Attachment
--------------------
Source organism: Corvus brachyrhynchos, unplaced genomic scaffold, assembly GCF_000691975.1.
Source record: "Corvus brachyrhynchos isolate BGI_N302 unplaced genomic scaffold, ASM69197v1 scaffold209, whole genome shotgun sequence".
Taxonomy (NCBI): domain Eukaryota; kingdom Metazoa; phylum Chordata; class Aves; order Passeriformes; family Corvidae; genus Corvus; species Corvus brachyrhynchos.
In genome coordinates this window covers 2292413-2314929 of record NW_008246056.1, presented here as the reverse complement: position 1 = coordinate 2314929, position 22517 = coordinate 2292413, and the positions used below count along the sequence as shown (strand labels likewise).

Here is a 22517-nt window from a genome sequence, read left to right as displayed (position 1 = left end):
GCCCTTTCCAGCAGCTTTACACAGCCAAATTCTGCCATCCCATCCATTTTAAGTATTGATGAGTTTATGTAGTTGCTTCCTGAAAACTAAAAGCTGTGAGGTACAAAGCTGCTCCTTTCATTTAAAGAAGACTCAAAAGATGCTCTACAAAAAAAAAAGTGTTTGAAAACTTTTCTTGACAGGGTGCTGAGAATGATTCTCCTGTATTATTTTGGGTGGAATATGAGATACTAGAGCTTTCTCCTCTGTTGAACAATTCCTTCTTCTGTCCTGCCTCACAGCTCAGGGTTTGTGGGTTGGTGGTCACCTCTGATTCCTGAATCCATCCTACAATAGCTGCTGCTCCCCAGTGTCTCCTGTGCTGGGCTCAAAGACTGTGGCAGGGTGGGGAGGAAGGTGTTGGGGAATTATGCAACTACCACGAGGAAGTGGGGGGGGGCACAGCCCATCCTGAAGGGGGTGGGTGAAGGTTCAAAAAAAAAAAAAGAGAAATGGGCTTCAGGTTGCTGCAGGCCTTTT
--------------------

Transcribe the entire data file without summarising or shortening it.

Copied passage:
Source organism: Corvus brachyrhynchos, unplaced genomic scaffold, assembly GCF_000691975.1.
Source record: "Corvus brachyrhynchos isolate BGI_N302 unplaced genomic scaffold, ASM69197v1 scaffold209, whole genome shotgun sequence".
Taxonomy (NCBI): domain Eukaryota; kingdom Metazoa; phylum Chordata; class Aves; order Passeriformes; family Corvidae; genus Corvus; species Corvus brachyrhynchos.
In genome coordinates this window covers 2292413-2314929 of record NW_008246056.1, presented here as the reverse complement: position 1 = coordinate 2314929, position 22517 = coordinate 2292413, and the positions used below count along the sequence as shown (strand labels likewise).

Here is a 22517-nt window from a genome sequence, read left to right as displayed (position 1 = left end):
GCCCTTTCCAGCAGCTTTACACAGCCAAATTCTGCCATCCCATCCATTTTAAGTATTGATGAGTTTATGTAGTTGCTTCCTGAAAACTAAAAGCTGTGAGGTACAAAGCTGCTCCTTTCATTTAAAGAAGACTCAAAAGATGCTCTACAAAAAAAAAAGTGTTTGAAAACTTTTCTTGACAGGGTGCTGAGAATGATTCTCCTGTATTATTTTGGGTGGAATATGAGATACTAGAGCTTTCTCCTCTGTTGAACAATTCCTTCTTCTGTCCTGCCTCACAGCTCAGGGTTTGTGGGTTGGTGGTCACCTCTGATTCCTGAATCCATCCTACAATAGCTGCTGCTCCCCAGTGTCTCCTGTGCTGGGCTCAAAGACTGTGGCAGGGTGGGGAGGAAGGTGTTGGGGAATTATGCAACTACCACGAGGAAGTGGGGGGGGGCACAGCCCATCCTGAAGGGGGTGGGTGAAGGTTCAAAAAAAAAAAAAGAGAAATGGGCTTCAGGTTGCTGCAGGCCTTTT